Words are the building blocks of language. It’s important for students to expand their vocabulary to be able to express themselves and communicate successfully. Here are 5 tips your students can use to help them learn English vocabulary easily. Download the guide for tips and examples that you can use any time, anywhere!
1. Words and Phrases
It is important to remember that vocabulary is not just single words, e.g. sofa, library, discover, beautiful. Many items of English vocabulary consist of more than one word, and these phrases are a key part of vocabulary knowledge. Check out the guide below an example of a glossary from Oxford Word Skills containing items that are mostly made up of more than one word.
2. Keeping records of new English Vocabulary
Encourage students to keep a record of the vocabulary they are learning – in a notebook and/or on their phone – as it can help in several ways. The act of writing down a word or phrase with a definition or translation is one stage of helping to fix the meaning in their minds and remember it. And well-organised records allows students to:
- find vocabulary items easily to check the meaning
- add more information, e.g. that a particular adjective is often used with a noun that has been written down (e.g. a close friend)
- revise the English vocabulary they have learnt.
We recommend that vocabulary is divided into sections, and each section is given a name, perhaps similar to the contents pages in Oxford Word Skills, e.g. cooking, feelings and emotions, air travel, phrasal verbs. Sometimes new vocabulary can go in more than one section, and that’s ok.
3. Don’t forget Pronunciation
A common feature of English pronunciation, which is different in many other languages, is that many letters, especially vowels (a,e,i,o,u), are pronounced in a number of different ways. For example, think about the pronunciation of the letter ‘a’ in these words: cat, car, fall, what, cinema. Exercises that focus on this feature of pronunciation can help students to develop a better understanding of how particular letters and combinations of letters are pronounced.
Remember that the Oxford Advanced Learner’s Dictionary App that accompanies the books gives students the opportunity to listen to the pronunciation of words and phrases in the books.
Some words may be easy to remember, while others seem very difficult. In general, practice exercises will help students to learn and remember new English vocabulary. Our guide features a short activity that tests students’ understanding of animals and insects.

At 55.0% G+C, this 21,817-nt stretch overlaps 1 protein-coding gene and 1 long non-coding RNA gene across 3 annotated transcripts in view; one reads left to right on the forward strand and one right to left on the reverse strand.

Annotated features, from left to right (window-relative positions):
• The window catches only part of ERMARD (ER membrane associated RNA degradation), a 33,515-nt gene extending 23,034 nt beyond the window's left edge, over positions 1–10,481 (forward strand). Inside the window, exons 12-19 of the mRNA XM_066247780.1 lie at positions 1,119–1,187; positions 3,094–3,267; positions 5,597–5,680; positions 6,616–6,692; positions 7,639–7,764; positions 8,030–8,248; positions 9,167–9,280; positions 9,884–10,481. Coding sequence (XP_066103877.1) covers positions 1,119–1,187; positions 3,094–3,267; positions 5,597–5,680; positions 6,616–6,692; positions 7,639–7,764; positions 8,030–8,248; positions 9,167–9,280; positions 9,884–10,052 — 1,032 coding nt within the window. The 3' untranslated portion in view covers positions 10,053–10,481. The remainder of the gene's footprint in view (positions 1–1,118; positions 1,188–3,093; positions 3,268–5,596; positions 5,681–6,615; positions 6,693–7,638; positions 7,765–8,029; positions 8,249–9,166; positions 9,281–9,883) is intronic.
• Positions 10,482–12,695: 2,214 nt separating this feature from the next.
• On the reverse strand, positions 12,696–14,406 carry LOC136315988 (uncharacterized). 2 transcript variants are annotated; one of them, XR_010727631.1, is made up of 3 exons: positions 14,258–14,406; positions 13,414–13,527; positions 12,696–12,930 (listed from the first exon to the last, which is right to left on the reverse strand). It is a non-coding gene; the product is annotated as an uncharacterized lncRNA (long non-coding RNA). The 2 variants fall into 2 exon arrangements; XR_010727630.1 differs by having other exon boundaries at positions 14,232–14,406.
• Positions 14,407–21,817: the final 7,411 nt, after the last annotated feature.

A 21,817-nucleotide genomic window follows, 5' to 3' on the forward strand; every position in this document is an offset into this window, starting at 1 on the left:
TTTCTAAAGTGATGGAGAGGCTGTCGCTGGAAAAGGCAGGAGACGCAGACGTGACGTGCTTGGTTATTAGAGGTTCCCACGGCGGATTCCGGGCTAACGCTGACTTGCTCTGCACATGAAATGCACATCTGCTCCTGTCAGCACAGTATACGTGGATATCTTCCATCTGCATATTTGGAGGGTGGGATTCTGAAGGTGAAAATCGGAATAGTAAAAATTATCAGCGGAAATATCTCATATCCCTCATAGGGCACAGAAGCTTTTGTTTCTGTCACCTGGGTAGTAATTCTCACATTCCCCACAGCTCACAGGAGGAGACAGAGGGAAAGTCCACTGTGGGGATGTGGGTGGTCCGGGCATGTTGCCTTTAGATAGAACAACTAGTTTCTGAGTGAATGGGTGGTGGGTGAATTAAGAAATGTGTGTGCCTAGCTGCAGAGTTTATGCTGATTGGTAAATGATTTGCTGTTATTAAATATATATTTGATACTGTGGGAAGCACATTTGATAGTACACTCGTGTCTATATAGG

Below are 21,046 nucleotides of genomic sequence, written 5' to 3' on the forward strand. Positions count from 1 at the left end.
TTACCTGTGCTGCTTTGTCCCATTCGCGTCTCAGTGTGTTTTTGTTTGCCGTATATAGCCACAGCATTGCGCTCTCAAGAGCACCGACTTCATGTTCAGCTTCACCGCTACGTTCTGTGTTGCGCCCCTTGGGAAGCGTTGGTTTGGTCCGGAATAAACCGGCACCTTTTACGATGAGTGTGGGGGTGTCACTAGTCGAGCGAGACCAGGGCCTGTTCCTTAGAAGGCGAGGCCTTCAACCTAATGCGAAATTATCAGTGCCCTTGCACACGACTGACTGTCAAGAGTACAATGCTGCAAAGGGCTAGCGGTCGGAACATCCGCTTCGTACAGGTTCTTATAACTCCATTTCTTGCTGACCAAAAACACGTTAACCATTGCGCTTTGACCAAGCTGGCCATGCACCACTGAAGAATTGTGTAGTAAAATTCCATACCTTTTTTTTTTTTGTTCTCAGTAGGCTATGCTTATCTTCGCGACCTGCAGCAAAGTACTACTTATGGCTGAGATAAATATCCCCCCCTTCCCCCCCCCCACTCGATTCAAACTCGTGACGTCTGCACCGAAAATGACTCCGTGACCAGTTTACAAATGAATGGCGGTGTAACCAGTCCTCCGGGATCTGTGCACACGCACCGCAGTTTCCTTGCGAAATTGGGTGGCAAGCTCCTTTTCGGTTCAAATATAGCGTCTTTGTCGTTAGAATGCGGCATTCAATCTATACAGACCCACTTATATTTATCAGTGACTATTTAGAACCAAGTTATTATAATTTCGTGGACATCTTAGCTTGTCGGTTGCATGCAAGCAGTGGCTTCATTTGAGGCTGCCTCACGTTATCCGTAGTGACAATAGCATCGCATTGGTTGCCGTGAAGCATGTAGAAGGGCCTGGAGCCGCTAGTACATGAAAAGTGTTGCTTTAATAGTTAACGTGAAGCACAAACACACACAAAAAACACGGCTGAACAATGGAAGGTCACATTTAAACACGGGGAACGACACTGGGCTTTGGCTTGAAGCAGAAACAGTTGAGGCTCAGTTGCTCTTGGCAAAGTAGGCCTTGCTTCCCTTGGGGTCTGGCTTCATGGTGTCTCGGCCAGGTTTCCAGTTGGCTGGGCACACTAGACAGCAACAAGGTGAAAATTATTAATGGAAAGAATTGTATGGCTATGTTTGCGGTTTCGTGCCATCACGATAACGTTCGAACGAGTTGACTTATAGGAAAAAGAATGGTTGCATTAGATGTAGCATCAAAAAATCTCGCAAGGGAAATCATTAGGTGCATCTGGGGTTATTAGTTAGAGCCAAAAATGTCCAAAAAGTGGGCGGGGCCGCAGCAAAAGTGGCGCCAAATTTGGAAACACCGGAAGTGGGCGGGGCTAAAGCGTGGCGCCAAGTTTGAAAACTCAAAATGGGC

Your students will also need to be able to produce new vocabulary. A memorable way of doing this is to use new English vocabulary to talk about their own lives. Try our exercise to test their ability to produce the correct items of vocabulary before using them to talk about their own relationships.
If students don’t use a word or phrase for a period of time, they can easily forget it. To help them remember the vocabulary they learn, frequently return to it and revise it. We recommend completing exercises in pencil so that answers can be rubbed out and the exercises repeated in the books at a later date. Another simple way to revise vocabulary is by students testing themselves. Using their vocabulary records, written in two clear columns (new words and phrases on the left, with definitions/translations on the right), they can cover the left-hand side and try to remember the correct item from the definition/translation; or cover the definition/translation and then try to give the correct meaning by looking at the item on the left.
Throughout the three levels of Oxford Word Skills there is a space between new items and definitions in the glossaries so that students can use this simple technique to test themselves on new vocabulary, days or weeks after they have studied a page or unit.
Which of these techniques do you use with your students, and which are new to you?
Share your comments, and additional ideas you have for learning vocabulary in the comments.
Ruth Gairns and Stuart Redman have been involved in English language teaching for over twenty-five years, and have a particular interest in vocabulary learning and materials development. They have both taught in the United Kingdom and overseas, and have considerable experience of teacher training and in-service teacher development. They have written coursebooks, books for teachers, reference, and resource books.